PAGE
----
Providing inmates with parole is an enticement for them. Having strived to get parole implies that they are better behaved and reformed prisoners reaching out for a goal. For one to be on parole is an outcome of adhering to prisons rule as well as actively taking part in prison programs that are aimed at transforming the outlooks of one’s life as well as their behavior in general. Inmates with an opportunity for parole are capable of seeing an end to their sentence. This is a potent incentive to refrain from crime and finish various educational and training programs. This serves as a benefit to the community and the prisoner as well. A parolee is put back to the streets and is provided with a chance to earn a living. To the government and the economy, an inmate on parole is no longer regarded as a ward of the state. This is an economic benefit to the federal government and the state as well since the taxpayers’ money can be directed to other needy areas.

The parole program was purposely designed help inmates reintroduce themselves to society. When an offender has learned to conduct himself in a way that is tolerable by society, he is able to maintain this conduct and survive. Previous research has shown that successful parole programs reduce recidivism by nearly thirty percent, which is favorable to both the society and the parolee as well. Recidivism is when an inmate re-offends soon after being put on parole. Reduced rates of recidivism have been linked to decreased overall crime rate and enhancement of the citizen’s safety (Perrone & White, 2004).

As earlier stated, the opinion weight of parole appears to be largely negative. Nevertheless, parole was initially designed for constructive, humane causes. The idea was that being on parole would promote good behavior among the prisoners while in prison, lessen the severity of a prison term, as well as provide the prisoner with the possibility of being restored to the society. Although most of these positive aspects as still present today, it is the pessimistic side of parole, which certainly gets nearly all the attention. Possibly, the most apparent advantage of parole is that it acts as a substitute to incarceration. It the mounting crisis of prison overcrowding. According to Travis, “if parole and probation were not offered as alternatives to imprisonment…the jail and prison population would grow fourfold” (Travis, 1996). Bearing in mind that it is projected that it costs approximately $50,000 per annum to accommodate an inmate in a maximum-security prison; it would be against any government’s standards to quadruple such expenditures.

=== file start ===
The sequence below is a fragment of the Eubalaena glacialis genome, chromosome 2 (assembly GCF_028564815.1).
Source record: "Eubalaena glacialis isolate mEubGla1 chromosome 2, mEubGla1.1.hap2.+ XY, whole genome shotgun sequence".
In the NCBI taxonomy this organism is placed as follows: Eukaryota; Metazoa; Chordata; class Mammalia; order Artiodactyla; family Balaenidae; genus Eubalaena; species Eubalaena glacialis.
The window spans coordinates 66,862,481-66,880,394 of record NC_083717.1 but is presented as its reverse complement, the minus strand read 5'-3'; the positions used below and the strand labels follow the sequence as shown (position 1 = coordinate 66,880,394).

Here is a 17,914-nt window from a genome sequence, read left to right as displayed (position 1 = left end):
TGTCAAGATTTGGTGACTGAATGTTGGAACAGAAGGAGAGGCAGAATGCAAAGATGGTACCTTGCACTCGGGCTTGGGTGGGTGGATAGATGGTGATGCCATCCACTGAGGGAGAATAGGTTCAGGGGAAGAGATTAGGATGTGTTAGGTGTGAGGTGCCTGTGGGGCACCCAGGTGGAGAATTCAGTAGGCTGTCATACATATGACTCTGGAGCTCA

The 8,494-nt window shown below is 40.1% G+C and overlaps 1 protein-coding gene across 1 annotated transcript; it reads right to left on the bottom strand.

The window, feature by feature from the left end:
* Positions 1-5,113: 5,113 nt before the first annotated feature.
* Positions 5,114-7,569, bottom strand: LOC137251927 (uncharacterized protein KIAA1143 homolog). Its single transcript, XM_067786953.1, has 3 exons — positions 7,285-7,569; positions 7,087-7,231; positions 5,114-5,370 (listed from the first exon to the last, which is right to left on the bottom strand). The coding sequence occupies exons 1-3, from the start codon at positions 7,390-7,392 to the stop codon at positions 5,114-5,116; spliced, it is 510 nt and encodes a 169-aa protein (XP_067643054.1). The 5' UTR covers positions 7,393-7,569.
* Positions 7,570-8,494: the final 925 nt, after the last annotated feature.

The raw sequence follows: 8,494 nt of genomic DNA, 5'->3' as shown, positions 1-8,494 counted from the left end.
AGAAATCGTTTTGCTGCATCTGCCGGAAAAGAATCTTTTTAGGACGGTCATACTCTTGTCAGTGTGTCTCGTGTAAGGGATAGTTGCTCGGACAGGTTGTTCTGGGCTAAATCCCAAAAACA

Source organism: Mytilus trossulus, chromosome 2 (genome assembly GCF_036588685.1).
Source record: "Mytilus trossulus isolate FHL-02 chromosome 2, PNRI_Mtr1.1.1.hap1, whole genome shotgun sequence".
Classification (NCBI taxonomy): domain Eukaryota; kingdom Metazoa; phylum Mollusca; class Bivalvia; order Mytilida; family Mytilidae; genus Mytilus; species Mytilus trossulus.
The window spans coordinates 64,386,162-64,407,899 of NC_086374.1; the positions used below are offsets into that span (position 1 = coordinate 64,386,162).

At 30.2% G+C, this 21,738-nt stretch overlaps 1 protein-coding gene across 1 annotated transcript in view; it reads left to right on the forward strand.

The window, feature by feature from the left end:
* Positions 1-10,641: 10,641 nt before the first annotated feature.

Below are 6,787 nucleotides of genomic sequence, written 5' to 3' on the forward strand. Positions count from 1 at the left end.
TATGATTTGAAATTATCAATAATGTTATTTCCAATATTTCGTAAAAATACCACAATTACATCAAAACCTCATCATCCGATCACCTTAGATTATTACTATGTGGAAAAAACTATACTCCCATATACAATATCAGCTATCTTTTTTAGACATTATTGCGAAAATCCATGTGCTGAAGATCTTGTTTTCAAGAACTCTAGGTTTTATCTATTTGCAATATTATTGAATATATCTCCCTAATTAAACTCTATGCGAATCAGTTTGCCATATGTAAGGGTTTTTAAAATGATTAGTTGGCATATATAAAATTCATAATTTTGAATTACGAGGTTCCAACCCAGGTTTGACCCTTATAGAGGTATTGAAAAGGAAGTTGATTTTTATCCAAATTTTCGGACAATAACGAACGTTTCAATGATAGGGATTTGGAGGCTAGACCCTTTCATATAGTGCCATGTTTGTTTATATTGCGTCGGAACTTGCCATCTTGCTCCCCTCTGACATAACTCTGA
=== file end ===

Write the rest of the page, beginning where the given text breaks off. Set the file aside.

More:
One of the most overlooked and obvious point is that an inmate on parole still suffers the punishment for crime. The offenders are not merely set free to act as they please. Nevertheless, all parolees are strictly supervised, and being under parole separates them from other free citizens (Travis, 1996). There are several stringent restrictions they are supposed to adhere to and any violation could guarantee their instant return to prison. This implies that parolees may be locked up for actions which would not be punishable by law. However, the benefit is that parolees have the chance to rehabilitate to the society, something that is impossible while in prison. Although still constrained in their movements and activities, parolees apparently enjoy more freedom than their fellow inmates. The presence of such freedom grants them the incentive to exhibit good conduct, equally while in prison so as to be granted parole as well as while on parole in order to evade being hurled back to prison.

The Parole system was formerly established in the mid-1800s as an option to imprisonment when it was evident that imprisonment was inadequately successful at thwarting more criminal behavior by offenders (Travis, 1996). It was decided that a reform system would be more efficient than imprisonment in generating more law-abiding citizens. This new reform system, allowed prisoners increased levels of freedom in addition to other benefits as an incentive for good behavior and productivity. Although, there have been several modifications due to changing legal economic and political situations, the early parole system laid the foundation for the modern system of parole used today.

Since its introduction into the US criminal-justice system, the parole system has received mixed reactions and criticisms, with most of the anti-parole puzzled by the procedures concerned, while others request obliteration of the system. A number of these criticisms surfaced appeared as one-sided, prejudiced calls for the abolition of parole on the foundation that “a sizeable fraction of offenders – as many as 50 percent - are psychopathic, and that their doings and behavior may not be changed by anything, both in the short and long term, leave alone the administration of parole. This is apparently a statement intended to shock the public into believing that most of the inmates are delirious lunatics who will cause mayhem in the community immediately they are put on parole. Additionally, the quoted figures along with the opinions provided are not supported by any kind reference or statistic, and therefore, it is safe to downgrade such statements as they are similar to the letter of outrage posted to local media houses by people who are mainly ignorant of the particulars of the parole system (Perrone & White, 2004).